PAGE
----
A Nuclear Boast: The View From Iran

  • Share
  • Read Later
Behrouz Mehri / AFP / Getty

A technician walks inside the Bushehr nuclear power plant in Bushehr, Iran, April 3, 2007.

In a brazen step certain to aggravate the nuclear crisis between Iran and the West, President Mahmoud Ahmadinejad announced Monday his country was now capable of industrial scale uranium enrichment. The declaration carried the hallmarks of the president's theatrical, defiant speeches, styled to show off Iran's tough posture and encourage a sense of nationalist pride among ordinary Iranians. "With great pride, I declare that as of today our country has joined the nuclear club of nations," Ahmadinejad said, speaking before a great billboard of the Iranian flag encircled by the symbol for nuclear energy. The next day Iranian newspapers ran tall headlines reading simply "NUCLEAR POWER."

Ahmadinejad renewed his warning that Iran would reconsider its cooperation with the International Atomic Energy Agency, the U.N.'s nuclear watchdog, if the West continued its pressure against his country's nuclear program. The warning was echoed by Ali Larijani, Iran's top nuclear negotiator and head of the Supreme National Security Council, who is regarded by diplomats in Western capitals as a moderate. The two spoke at the country's main nuclear complex Natanz, in central Iran, and Larijani said Iran had begun injecting gas into centrifuges. Perhaps deliberately vague, neither official specified whether Tehran was running gas in the pilot plant at Natanz or a more expansive plant containing at least 3,000 centrifuges. The head of Iran's atomic energy organization, Reza Aghazadeh, added to the confusion on Tuesday, claiming that Iran planned to install 50,000 centrifuges in an interview with the semi-official ISNA new agency. Western experts are concerned about Iran's mastery of centrifuges, because the process produces enriched uranium and is the technological step required for making bomb fuel.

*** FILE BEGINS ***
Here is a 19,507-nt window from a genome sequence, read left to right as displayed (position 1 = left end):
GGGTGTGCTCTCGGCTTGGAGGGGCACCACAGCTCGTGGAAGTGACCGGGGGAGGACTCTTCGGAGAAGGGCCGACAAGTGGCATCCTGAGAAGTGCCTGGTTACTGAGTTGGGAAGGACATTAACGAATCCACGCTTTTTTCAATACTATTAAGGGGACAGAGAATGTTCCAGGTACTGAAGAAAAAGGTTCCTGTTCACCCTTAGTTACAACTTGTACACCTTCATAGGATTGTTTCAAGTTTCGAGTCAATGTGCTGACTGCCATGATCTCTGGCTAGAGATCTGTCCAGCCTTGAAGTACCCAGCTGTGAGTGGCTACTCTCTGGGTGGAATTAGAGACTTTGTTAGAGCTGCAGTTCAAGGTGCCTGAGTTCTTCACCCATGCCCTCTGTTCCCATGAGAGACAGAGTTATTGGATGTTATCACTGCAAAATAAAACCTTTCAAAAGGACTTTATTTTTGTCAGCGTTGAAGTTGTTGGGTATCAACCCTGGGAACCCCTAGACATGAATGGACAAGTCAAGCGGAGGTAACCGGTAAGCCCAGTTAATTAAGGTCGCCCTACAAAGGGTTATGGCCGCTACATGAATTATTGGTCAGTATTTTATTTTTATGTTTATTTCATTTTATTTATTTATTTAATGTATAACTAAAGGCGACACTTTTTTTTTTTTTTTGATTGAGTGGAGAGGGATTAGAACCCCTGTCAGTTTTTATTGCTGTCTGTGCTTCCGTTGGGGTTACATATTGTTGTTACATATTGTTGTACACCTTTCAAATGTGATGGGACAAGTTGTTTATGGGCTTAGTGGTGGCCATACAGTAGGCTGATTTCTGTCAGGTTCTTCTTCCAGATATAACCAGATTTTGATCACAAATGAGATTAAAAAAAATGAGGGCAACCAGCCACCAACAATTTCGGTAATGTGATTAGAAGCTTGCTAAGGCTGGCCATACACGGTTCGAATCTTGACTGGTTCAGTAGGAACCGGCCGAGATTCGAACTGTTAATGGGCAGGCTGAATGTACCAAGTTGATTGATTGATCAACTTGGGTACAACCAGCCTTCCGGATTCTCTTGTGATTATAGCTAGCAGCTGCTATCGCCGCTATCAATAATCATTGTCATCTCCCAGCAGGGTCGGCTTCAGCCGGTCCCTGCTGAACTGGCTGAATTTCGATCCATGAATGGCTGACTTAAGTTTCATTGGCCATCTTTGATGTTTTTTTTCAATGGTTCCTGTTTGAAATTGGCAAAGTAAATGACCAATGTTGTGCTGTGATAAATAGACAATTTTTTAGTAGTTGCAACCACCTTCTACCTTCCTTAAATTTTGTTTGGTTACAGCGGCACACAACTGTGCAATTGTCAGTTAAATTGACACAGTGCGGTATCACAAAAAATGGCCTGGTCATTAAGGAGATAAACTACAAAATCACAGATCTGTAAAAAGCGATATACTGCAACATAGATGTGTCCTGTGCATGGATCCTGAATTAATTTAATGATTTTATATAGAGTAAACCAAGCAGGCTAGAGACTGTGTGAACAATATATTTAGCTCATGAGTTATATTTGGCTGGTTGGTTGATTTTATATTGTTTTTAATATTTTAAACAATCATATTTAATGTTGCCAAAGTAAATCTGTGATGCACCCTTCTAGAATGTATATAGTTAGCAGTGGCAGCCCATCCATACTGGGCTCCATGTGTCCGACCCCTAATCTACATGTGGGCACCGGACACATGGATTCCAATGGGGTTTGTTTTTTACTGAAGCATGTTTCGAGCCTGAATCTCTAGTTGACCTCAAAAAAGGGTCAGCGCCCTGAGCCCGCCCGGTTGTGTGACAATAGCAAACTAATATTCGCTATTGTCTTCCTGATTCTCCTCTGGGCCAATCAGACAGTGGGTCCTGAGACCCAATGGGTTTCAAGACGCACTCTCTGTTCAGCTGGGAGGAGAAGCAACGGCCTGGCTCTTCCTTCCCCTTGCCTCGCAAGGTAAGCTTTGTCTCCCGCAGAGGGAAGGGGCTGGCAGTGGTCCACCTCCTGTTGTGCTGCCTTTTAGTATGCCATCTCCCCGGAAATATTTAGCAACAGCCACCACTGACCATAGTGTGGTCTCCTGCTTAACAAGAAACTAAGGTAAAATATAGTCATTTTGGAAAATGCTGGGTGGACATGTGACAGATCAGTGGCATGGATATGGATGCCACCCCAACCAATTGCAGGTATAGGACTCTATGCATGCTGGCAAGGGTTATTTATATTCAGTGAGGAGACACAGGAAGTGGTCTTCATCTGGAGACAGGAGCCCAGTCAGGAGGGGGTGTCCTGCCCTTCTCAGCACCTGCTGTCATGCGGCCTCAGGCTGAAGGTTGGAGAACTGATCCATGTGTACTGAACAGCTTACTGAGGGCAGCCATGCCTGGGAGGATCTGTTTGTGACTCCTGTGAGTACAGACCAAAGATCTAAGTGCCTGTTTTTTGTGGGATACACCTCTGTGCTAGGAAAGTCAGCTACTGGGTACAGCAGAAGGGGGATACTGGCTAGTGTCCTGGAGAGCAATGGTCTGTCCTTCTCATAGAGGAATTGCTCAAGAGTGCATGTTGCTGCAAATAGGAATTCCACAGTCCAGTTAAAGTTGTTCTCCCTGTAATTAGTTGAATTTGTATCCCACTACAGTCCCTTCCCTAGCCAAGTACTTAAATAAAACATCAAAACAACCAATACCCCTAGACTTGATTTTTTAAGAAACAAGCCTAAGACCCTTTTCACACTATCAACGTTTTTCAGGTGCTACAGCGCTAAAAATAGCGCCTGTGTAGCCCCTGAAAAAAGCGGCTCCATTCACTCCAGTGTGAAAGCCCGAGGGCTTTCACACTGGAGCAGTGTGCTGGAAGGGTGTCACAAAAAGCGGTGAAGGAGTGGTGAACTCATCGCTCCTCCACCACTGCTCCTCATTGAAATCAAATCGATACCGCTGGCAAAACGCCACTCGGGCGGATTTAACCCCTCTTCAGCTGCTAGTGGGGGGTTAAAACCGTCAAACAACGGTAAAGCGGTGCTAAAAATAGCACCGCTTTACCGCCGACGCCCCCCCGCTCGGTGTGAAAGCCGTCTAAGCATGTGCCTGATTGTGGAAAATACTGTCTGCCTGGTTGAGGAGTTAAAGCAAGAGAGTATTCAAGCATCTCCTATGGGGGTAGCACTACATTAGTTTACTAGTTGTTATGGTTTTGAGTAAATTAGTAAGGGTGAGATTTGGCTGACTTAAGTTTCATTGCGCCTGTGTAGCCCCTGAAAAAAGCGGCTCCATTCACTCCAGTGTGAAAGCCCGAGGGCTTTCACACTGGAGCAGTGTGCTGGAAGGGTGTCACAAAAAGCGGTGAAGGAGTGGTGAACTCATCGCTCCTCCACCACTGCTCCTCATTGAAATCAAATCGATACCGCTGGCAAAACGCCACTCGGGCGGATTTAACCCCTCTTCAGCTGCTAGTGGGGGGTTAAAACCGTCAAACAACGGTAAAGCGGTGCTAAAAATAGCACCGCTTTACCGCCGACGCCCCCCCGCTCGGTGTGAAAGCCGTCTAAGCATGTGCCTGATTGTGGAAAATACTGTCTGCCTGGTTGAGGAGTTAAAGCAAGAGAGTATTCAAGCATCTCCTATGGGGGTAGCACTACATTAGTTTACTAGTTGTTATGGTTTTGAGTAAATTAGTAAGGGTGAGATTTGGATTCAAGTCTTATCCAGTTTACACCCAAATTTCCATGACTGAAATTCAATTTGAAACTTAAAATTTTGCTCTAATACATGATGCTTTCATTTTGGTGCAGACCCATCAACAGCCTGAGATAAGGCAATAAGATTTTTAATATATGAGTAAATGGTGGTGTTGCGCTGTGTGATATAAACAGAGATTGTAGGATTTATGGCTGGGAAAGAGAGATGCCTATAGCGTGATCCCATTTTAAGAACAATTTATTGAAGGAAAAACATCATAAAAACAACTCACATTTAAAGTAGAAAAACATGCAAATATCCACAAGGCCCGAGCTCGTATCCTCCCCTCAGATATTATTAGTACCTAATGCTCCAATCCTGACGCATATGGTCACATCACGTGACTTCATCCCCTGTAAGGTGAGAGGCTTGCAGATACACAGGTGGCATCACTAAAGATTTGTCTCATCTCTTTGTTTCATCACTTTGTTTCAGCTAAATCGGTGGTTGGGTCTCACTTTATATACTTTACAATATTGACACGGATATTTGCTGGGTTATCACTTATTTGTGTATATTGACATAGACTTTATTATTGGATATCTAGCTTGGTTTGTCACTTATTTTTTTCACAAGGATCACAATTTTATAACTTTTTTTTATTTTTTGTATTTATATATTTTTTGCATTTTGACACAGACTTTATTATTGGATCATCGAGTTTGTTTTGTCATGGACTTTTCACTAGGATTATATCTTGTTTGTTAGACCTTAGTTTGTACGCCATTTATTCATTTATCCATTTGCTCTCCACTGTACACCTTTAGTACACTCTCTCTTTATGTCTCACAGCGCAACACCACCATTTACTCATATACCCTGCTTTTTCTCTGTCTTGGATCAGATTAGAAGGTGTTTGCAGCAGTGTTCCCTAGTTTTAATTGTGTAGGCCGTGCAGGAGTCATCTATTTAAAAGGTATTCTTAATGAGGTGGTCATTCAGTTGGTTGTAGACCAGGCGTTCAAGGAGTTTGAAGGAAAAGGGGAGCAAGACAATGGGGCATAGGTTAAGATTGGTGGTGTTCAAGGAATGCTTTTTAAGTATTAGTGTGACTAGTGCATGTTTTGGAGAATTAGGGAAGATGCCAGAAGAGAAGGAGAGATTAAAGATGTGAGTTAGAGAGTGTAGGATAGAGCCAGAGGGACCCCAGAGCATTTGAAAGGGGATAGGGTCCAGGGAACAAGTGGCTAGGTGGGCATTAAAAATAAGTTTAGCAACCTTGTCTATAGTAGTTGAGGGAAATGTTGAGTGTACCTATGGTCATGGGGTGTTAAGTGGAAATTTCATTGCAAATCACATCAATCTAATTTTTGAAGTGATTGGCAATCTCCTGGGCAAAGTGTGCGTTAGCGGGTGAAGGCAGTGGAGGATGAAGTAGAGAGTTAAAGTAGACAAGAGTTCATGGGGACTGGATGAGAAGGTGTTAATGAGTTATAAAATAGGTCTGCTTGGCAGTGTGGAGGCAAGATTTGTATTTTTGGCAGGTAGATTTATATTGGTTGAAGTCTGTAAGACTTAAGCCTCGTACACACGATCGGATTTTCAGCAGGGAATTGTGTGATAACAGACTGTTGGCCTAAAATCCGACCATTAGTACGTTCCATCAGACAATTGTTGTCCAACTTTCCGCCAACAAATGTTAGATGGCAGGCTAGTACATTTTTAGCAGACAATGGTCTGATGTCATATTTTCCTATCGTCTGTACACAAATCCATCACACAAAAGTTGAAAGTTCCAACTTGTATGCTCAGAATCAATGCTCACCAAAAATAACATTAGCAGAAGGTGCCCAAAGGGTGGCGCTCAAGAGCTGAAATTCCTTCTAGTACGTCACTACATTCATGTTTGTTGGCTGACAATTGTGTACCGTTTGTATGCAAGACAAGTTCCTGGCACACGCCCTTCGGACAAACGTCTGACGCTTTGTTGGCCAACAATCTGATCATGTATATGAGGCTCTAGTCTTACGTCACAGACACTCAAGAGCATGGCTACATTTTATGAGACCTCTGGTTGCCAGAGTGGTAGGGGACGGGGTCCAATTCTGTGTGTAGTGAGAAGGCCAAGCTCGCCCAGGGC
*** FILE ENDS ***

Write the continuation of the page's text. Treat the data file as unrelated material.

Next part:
The number of centrifuges Iran is actually running matters, because the central question of concern to the West is whether Iran has attained the requisite centrifuge know-how necessary to make bombs or is exaggerating its nuclear activity to boost its negotiation position. Analysts in Tehran believe the answer lies somewhere in between. "While I think the president's announcement was mostly important from a propaganda and political standpoint," said Saeed Laylaz, a former government official and analyst, "that doesn't mean the centrifuge goal is not reachable." He believes it is quite possible 2,000 centrifuges have been installed, and that 3,000 — the number cited by Iranian officials this year — could be ready "in a matter of months."

The announcements at Natanz were planned to coincide with National Nuclear Technology Day, decreed last year by Ahmadinejad on the occasion of Iran's first successful experiment in uranium enrichment. The holiday coincides with the anniversary of the date Iran cut ties with the United States after the 1979 Islamic Revolution. Iranians celebrated with a measure of irony, pleased to find the government had decreed the metro system free for the day, but anxious over what Tehran's latest nuclear strides would mean for their country's tense stand-off with the West. "I'm very sorry I forgot to congratulate you," a customer joked to the owner of a bookshop in central Tehran. "Where's my yellow cake?" replied the owner, punning on the term for a byproduct of refined uranium.